Cytometry A 2020 06 16;97(6):602-609. Epub 2020 May 16.

Institute for Transfusion Medicine, University Hospital Essen, University of Duisburg-Essen, Essen, Germany.

Extracellular vesicles (EVs) are released from basically all cells. Over the last decade, small EVs (sEVs; 50-150 nm) have gained enormous attention in diagnostics and therapy. However, methodological limitations coupled to the lack of EV standards leave many questions in this quickly evolving field unresolved. Recently, by using enhanced green fluorescent protein (eGFP)-labeled sEVs as biological reference material, we systematically optimized imaging flow cytometry for single sEV analysis. Furthermore, we showed that sEVs stained with different fluorescent antibodies can be analyzed in a multiparametric manner. However, many parameters potentially affecting the sEV staining procedure still require further evaluation and optimization. Here, we present a concise, systematic evaluation of the impact of the incubation temperature (4°C, room temperature and 37°C) during sEV antibody staining on the outcome of experiments involving the staining of EVs with fluorescence-conjugated antibodies. We provide evidence that both the staining intensity and the sample recovery can vary depending on the incubation temperature applied, and that observed differences are less pronounced following prolonged incubation times. In addition, this study can serve as an application-specific example of parameter evaluation in EV flow cytometry. © 2020 The Authors. Cytometry Part A published by Wiley Periodicals, Inc. on behalf of International Society for Advancement of Cytometry.
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http://dx.doi.org/10.1002/cyto.a.24034DOI Listing
June 2020

FASN Is a Biomarker Enriched in Malignant Glioma-Derived Extracellular Vesicles.

Int J Mol Sci 2020 Mar 12;21(6). Epub 2020 Mar 12.

Department of Neurosurgery, University Medical Center Hamburg-Eppendorf, 20246 Hamburg, Germany.

Extracellular vesicles (EVs) are known for their important role in cancer progression and hold considerable potential as a source for tumor biomarkers. However, purification of tumor-specific EVs from patient plasma is still an urgent unmet need due to contamination by normal host cell-derived EVs, that results in compromised analytical sensitivity. Here we identified fatty acid synthase (FASN), a key lipogenic enzyme which is highly expressed in malignant glioma cells, to be elevated in CD63- and CD81-positive EVs in glioma patient plasma samples, opening vital opportunities to sort brain tumor-specific EVs.
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http://dx.doi.org/10.3390/ijms21061931DOI Listing
http://www.ncbi.nlm.nih.gov/pmc/articles/PMC7139767PMC
March 2020

Molecular profiling of an osseous metastasis in glioblastoma during checkpoint inhibition: potential mechanisms of immune escape.

Acta Neuropathol Commun 2020 03 9;8(1):28. Epub 2020 Mar 9.

Department of Neurosurgery, University Medical Center Hamburg-Eppendorf, Martinistr. 52, 20246, Hamburg, Germany.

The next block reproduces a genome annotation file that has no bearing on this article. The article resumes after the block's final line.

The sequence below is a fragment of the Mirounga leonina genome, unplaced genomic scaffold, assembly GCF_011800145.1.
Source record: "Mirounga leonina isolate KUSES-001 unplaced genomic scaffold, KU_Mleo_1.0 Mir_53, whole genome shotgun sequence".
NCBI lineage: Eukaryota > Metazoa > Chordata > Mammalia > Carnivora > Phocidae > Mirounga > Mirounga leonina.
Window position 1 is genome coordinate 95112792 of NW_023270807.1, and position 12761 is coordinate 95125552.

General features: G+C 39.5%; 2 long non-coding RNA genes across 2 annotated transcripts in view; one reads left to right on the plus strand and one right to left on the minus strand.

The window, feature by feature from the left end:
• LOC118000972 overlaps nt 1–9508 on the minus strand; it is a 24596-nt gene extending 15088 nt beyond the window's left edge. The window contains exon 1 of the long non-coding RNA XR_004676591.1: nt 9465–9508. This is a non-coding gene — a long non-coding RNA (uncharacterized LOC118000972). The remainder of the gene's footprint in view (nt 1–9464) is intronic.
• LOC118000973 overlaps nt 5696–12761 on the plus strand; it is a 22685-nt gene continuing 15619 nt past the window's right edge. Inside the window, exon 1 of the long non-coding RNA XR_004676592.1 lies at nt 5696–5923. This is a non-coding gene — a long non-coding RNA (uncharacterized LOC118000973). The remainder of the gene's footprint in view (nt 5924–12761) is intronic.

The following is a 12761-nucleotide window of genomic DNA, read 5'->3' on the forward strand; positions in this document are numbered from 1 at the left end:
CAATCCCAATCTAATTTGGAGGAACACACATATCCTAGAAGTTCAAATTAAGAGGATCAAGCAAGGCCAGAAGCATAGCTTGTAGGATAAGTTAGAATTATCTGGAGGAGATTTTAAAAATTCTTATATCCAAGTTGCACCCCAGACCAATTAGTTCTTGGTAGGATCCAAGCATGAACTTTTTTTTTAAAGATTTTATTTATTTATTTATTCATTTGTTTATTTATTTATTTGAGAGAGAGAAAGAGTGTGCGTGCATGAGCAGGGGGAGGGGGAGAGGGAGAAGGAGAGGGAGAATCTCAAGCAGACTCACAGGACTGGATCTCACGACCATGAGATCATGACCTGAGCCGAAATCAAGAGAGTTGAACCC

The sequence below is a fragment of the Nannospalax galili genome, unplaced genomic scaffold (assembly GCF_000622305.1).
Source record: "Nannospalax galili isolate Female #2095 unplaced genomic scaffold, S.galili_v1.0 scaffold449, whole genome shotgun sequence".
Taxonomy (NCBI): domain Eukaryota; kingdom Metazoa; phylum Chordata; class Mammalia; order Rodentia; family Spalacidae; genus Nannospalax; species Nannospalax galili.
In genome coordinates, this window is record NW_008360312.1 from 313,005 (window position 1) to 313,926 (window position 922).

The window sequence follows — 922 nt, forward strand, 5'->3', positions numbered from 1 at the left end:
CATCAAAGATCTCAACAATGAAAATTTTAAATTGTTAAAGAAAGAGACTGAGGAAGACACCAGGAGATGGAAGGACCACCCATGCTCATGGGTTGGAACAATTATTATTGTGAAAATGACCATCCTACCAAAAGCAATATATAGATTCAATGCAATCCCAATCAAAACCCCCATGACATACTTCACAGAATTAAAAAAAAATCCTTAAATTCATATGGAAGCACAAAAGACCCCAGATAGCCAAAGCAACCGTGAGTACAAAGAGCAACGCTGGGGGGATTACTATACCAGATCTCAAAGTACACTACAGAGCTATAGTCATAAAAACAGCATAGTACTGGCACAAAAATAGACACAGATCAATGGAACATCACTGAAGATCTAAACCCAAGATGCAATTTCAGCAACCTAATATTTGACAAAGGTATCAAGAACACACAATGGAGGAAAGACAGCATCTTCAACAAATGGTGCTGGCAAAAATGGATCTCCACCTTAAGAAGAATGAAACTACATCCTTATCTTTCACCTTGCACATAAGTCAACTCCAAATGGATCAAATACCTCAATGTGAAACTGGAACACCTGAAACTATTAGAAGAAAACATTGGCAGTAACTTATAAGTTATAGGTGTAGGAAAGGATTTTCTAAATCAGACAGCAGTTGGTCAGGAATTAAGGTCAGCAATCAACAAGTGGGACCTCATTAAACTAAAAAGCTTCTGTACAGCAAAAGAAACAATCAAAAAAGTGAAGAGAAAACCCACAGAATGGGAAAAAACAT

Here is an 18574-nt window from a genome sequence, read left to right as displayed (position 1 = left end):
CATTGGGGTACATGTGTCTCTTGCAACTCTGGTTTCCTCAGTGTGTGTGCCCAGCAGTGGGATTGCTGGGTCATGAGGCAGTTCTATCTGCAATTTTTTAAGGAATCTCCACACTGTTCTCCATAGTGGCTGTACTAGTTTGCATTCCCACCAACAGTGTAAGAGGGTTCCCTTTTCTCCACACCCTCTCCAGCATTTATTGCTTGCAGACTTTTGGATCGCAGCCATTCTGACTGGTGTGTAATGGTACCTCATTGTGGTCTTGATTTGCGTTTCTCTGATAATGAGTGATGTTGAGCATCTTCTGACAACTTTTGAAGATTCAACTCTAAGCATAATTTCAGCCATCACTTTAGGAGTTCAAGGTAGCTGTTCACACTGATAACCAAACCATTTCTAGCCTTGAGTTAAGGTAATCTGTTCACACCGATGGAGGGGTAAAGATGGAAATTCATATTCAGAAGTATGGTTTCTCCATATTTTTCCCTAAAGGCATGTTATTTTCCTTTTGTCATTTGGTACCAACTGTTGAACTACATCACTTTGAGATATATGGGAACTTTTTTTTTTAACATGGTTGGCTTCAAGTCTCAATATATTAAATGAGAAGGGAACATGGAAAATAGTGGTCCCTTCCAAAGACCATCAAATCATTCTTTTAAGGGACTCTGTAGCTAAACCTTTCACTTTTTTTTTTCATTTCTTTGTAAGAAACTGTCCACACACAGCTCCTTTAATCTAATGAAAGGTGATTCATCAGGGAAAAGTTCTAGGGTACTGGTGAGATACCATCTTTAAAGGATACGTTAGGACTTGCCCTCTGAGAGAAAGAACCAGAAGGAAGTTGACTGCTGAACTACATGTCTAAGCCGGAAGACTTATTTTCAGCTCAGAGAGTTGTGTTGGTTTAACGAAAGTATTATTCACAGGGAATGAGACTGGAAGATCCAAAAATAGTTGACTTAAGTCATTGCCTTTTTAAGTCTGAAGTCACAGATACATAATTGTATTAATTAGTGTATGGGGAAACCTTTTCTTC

Peripheral metastases of glioblastoma (GBM) are very rare despite the ability of GBM cells to pass through the blood-brain barrier and be disseminated through the peripheral blood. Here, we describe a detailed genetic and immunological characterization of a GBM metastasis in the skeleton, which occurred during anti-PD-1 immune checkpoint therapy. We performed whole genome sequencing (WGS) and 850 K methylation profiling of the primary and recurrent intracranial GBM as well as one of the bone metastases. Copy number alterations (CNA) and mutational profiles were compared to known genomic alterations in the TCGA data base. In addition, immunophenotyping of the peripheral blood was performed. The patient who was primarily diagnosed with IDH-wildtype GBM. After the resection of the first recurrence, progressive intracranial re-growth was again detected, and chemotherapy was replaced by PD-1 checkpoint inhibition, which led to a complete intracranial remission. Two months later MR-imaging revealed multiple osseous lesions. Biopsy confirmed the GBM origin of the skeleton metastases. Immunophenotyping reflected the effective activation of a peripheral T-cell response, with, however, increase of regulatory T cells during disease progression. WGS sequencing demonstrated distinct genomic alterations of the GBM metastasis, with gains along chromosomes 3 and 9 and losses along chromosome 4, 10, and 11. Mutational analysis showed mutations in potentially immunologically relevant regions. Additionally, we correlated tumour-infiltrating lymphocyte and microglia presence to the occurrence of circulating tumour cells (CTCs) in a larger cohort and found a decreased infiltration of cytotoxic T cells in patients positive for CTCs. This study exemplifies that the tumour microenvironment may dictate the response to immune checkpoint therapy. In addition, our study highlights the fact that despite an effective control of intracranial GBM, certain tumour clones have the ability to evade the tumour-specific T-cell response and cause progression even outside of the CNS.
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http://dx.doi.org/10.1186/s40478-020-00906-9DOI Listing
http://www.ncbi.nlm.nih.gov/pmc/articles/PMC7063778PMC
March 2020

ALCAM contributes to brain metastasis formation in non-small-cell lung cancer through interaction with the vascular endothelium.